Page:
Fungi and the History of Mycology


Fungi, broadly defined, (1) are eukaryotic, (2) have no plastids or photosynthetic pigments, (3) are therefore heterotrophic (unable to make their own food from inorganic components), (4) are osmotrophic (absorb rather than ingest food), (5) are often opportunistic and capable of exploiting many different substrates, (6) are never amoeboid at any stage, (7) almost always live inside branching networks of microscopic, apically extending, tubular structures known as hyphae, (8) almost all reproduce by unicellular or multicellular spores, (9) generally have haploid somatic nuclei and (10) mostly do not produce flagellate cells. Mycology is the branch of science that studies these organisms.

Key Concepts:

  • The fungi are classified in two biological kingdoms, which are called Chromista and Eumycota (also known as Stramenopila and Fungi, respectively).

  • Fungi are composed of hyphae (germ tubes) that arise when a spore germinates. Hyphae have walls of chitin (in the eumycotan fungi) or cellulose (in the chromistan fungi).

  • The nuclei in somatic cells of chromistan fungi are diploid, whereas those in somatic cells of eumycotan fungi are haploid.

  • Almost all fungi eventually reproduce by means of spores, usually modified bits of hyphae, which vary greatly in size and appearance.

  • The ascomycetes and basidiomycetes are characterised by their sexual reproductive structures (teleomorphs), for example, cup fungi and mushrooms.

  • Many ascomycetes and basidiomycetes appear to have lost the ability to develop sexual structures, and survive happily as mitosporic fungi (anamorphs).

  • Fungi have established mutualistic symbioses with cyanobacteria and chlorophycota (green algae) to form lichens.

  • The current classification of the fungi and our understanding of their life cycles is to a large extent based on the work of Anton de Bary in the middle of the nineteenth century.

Keywords: ascomycetes; basidiomycetes; Chromista; Eumycota; hyphae; mycelia; mushrooms; oomycetes; phyla; zygomycetes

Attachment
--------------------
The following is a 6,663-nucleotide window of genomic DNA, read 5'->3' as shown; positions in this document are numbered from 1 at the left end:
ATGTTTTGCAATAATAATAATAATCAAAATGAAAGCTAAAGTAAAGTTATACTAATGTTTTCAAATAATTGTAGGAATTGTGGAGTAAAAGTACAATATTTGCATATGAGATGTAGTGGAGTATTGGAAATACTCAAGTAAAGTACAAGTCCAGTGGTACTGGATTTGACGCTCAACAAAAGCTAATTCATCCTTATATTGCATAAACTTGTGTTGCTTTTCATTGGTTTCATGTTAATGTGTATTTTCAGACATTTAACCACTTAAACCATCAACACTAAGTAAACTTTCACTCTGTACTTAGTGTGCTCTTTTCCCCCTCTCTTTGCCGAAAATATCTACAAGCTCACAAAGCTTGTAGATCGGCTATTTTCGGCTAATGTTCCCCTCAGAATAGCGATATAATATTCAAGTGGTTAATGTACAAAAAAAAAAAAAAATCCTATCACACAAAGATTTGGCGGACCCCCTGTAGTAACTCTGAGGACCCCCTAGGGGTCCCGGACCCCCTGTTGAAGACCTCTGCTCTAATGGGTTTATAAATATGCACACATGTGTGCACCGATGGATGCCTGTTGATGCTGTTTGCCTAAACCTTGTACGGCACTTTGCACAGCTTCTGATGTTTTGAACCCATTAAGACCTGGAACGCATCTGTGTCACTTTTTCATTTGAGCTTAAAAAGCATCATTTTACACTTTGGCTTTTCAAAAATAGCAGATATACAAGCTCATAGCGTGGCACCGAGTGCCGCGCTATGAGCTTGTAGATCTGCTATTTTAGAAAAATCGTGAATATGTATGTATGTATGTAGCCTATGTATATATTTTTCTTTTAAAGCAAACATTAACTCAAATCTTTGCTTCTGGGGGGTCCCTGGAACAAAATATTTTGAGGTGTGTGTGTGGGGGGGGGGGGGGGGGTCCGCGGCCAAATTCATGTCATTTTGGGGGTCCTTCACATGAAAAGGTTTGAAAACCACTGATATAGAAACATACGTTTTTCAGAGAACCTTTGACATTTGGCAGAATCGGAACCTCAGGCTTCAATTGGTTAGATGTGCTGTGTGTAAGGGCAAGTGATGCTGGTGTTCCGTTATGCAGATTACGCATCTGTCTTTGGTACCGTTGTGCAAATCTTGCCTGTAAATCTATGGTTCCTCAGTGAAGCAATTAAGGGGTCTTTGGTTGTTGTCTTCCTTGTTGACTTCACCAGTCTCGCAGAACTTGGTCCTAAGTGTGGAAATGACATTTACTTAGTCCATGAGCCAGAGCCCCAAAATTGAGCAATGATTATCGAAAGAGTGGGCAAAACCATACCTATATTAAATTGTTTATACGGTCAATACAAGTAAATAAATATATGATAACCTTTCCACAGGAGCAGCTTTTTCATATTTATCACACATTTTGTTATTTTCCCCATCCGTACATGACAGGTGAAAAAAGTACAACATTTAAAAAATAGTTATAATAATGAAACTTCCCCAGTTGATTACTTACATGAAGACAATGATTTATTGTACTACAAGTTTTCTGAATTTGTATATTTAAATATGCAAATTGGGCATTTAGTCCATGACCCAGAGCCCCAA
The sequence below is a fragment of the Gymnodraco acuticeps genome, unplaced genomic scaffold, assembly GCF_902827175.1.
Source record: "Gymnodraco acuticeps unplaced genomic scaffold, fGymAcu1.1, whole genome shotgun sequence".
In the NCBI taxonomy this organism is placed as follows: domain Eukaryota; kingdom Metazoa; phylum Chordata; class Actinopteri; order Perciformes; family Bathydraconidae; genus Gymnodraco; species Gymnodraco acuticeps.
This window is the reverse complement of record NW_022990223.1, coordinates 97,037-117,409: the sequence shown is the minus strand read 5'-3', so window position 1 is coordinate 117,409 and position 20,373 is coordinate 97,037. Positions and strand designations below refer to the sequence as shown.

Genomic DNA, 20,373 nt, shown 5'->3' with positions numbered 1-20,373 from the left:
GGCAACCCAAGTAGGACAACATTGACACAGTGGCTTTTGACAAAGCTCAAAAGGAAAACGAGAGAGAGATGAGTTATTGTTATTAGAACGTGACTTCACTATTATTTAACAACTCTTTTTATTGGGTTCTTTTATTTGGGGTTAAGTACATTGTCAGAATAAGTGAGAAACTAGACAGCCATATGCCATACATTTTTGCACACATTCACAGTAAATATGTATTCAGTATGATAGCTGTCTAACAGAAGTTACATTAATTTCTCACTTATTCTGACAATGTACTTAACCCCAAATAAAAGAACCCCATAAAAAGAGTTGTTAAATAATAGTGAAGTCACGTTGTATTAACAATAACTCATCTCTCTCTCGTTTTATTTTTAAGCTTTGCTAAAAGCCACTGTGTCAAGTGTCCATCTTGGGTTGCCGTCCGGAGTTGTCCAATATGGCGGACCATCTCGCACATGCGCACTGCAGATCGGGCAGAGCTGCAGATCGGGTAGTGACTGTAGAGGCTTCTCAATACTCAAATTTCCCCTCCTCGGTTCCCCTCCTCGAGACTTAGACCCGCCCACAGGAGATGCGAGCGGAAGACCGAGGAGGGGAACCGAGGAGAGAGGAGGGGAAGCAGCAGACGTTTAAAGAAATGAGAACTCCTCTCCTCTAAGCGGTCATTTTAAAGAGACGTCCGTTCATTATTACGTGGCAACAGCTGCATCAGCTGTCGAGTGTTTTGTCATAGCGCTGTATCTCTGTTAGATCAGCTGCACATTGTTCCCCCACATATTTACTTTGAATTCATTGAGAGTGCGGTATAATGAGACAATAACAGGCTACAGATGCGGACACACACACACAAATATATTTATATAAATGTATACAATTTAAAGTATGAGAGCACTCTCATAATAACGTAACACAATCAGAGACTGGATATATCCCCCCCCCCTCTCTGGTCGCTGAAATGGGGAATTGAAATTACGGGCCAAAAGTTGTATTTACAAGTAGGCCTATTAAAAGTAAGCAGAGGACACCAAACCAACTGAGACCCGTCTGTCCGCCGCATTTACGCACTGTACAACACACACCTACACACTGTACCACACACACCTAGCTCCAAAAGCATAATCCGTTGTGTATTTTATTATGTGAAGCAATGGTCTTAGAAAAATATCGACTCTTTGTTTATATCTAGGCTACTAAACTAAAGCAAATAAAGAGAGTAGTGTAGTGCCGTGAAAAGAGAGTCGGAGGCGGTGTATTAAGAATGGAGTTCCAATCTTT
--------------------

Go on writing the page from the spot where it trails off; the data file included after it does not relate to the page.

Figure 1.

A diagram of relationships among the seven kingdoms of living organisms. What we call fungi make up Kingdom Mycota, and also form a part of Kingdom Chromista (after Patterson and Sogin, 1993).

Figure 2.

A young fungal colony, arising from a spore at the centre, and spreading radially outward by producing repeatedly branching hyphae. There are already 388 hyphal tips in the drawing, and this number increases very rapidly as the colony grows.

Figure 3.

A sample of the diversity of sexual and asexual spore morphology in the fungi.

Figure 4.

Life cycle diagram for Rhizopus stolonifer (Mucorales, Zygomycota).

Figure 5.

The various kinds of ascus and ascoma produced by the teleomorphs of Ascomycetes.

Figure 6.

The various kinds of conidia, conidiophores and conidiomata produced by the anamorphs of Ascomycetes.

Figure 7.

The main features of agarics (mushrooms) (Agaricales, Basidiomycetes).

Figure 8.

Representative basidiomata produced by the various families of order Aphyllophorales (Basidiomycetes).

Figure 9.

Nonshooting basidia, and basidiomata, of gasteroid Basidiomycetes.

Figure 10.

Basidiomata of some spectacular gasteromycetes.

Figure 11.

Life cycle of Puccinia graminis (Uredinales, Basidiomycetes), the wheat rust fungus, showing the five kinds of spores produced at successive stages on the two hosts.

Figure 12.

Lichens: a–h, kinds of thallus; i–k, modes of asexual reproduction; l, lichen synthesis; m, vertical section through an apothecial ascoma of a discolichen. Note the algal layer just below the surface, and the slowly maturing hymenium (ascus‐producing layer) in the ascoma.


Further Reading

Ainsworth GC (1976) Introduction to the History of Mycology. London: Cambridge University Press.

Barnett JA (2011) Yeast Research: A Historical Overview. Washington, DC: ASM Press.

Carlile MJ, Watkinson SC and Gooday GW (2001) The Fungi, 2nd edn. London: Academic Press.

Deacon JW (2006) Fungal Biology. Malden, MA: Blackwell.

Hawksworth DL, Kirk PM, Sutton BC and Pegler DN (1995) Dictionary of the Fungi, 8th edn. Wallingford: CAB International.

Kendrick B (1981) The history of conidial fungi. In: Cole GT and Kendrick B (eds) Biology of Conidial Fungi, vol. 1, pp. 3–18. New York: Academic Press.

Kendrick B (1999) The Fifth Kingdom, 3rd edn (on CD‐ROM). Sidney BC, Canada: Mycologue Publications.

Kendrick B and Nag Raj TR (1979) Morphological terminology in Fungi Imperfecti. In: Kendrick B (ed.) The Whole Fungus, vol. 1, pp. 43–62. Ottawa: National Museums of Canada.

Kirk PM, Cannon PF, Minter DW and Stalpers JA (eds) (2008) Ainsworth & Bisby's Dictionary of the Fungi, 10th edn. Wallingford, UK: CABI.

Mueller G, Bills G and Foster M (eds) (2004) Biodiversity of Fungi. Inventory and Monitoring Methods. Amsterdam: Elsevier/Academic Press.

Varma A and Kharkwal AC (eds) (2009) Symbiotic Fungi. Berlin: Springer.

Webster J and Weber R (2007) Introduction to Fungi. Cambridge: Cambridge University Press.

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Kendrick, Bryce(Oct 2011) Fungi and the History of Mycology. In: eLS. John Wiley & Sons Ltd, Chichester. [doi: 10.1002/9780470015902.a0002320.pub2]